It is a direct impact of excessive production of CO2. 25% of CO2 produced by humans. The ocean acidity has increased by the last 250 years but by 2100, it may shoot up by 150%. The main impact is on shellfish and plankton in the same way as human osteoporosis.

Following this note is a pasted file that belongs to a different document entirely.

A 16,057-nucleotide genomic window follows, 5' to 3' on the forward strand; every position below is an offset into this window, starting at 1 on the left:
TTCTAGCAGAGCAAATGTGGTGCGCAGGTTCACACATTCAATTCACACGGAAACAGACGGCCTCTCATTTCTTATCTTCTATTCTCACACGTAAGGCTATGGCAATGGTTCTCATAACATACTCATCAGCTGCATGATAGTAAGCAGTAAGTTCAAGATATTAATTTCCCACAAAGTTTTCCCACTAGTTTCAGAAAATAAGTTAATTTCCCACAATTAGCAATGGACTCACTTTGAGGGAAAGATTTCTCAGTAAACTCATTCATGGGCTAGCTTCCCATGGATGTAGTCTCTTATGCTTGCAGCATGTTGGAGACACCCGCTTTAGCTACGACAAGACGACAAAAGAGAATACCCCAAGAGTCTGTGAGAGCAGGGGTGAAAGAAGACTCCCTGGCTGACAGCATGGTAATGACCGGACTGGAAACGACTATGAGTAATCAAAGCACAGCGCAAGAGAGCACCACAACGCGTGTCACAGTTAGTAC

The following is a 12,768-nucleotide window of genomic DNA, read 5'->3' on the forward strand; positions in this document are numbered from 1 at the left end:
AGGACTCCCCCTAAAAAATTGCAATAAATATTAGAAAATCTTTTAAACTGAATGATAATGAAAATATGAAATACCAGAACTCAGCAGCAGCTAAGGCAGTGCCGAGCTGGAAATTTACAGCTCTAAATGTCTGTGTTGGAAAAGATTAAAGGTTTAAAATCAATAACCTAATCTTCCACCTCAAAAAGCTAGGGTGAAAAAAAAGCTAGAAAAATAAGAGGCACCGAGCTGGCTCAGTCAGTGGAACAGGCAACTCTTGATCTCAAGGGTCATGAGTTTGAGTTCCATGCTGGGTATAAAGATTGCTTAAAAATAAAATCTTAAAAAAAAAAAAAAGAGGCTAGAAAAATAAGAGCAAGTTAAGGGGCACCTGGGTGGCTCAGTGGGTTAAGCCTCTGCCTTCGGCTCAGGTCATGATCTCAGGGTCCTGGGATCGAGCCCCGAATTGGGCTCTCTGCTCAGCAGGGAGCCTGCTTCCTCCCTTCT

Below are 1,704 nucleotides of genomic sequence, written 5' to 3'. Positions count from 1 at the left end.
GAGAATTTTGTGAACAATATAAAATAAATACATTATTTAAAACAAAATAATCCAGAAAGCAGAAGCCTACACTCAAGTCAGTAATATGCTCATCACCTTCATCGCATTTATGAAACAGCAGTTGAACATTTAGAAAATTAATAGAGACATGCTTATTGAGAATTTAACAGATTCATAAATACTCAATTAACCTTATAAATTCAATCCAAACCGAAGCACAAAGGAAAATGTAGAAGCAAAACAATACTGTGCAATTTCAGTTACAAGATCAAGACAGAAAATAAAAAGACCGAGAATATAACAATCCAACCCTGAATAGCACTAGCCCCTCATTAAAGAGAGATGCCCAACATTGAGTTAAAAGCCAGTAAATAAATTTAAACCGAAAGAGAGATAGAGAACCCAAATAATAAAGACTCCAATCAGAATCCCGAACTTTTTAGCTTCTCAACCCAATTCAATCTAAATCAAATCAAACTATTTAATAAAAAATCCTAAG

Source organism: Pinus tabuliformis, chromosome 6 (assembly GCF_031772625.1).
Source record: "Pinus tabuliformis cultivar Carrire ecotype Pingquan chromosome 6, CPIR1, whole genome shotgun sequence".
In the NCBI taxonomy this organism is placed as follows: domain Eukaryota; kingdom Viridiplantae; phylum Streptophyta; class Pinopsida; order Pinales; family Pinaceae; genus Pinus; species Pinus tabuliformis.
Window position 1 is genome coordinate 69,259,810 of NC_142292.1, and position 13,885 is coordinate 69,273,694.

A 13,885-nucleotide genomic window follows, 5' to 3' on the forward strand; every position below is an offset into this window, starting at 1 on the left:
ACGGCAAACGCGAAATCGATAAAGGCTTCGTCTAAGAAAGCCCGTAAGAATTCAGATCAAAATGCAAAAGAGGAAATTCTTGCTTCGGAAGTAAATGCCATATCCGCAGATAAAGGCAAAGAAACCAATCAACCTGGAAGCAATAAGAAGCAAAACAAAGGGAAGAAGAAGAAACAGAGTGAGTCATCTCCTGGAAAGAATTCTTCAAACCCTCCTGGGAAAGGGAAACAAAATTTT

Humans are inextricably linked to the health of the ocean. We have always relied on the ocean's resources for food, recreation, transportation and medicines. From an interpretive standpoint, the important thing is to help people realize how they are personally connected to the ocean, and then to be able to explain to them how that connection is being jeopardized by ocean acidification. One of the most obvious connections people have with the ocean is seafood. Most of the shellfish we eat are going to be negatively impacted by ocean acidification due to the fact that they will be unable to build sturdy shells. Some oyster hatcheries in the Pacific Northwest have already been impacted, and have seen declines in larval settlement and survival rates. Pteropods may seem insignificant to many people, but since they are a major food source for fish, their survival is very important to us.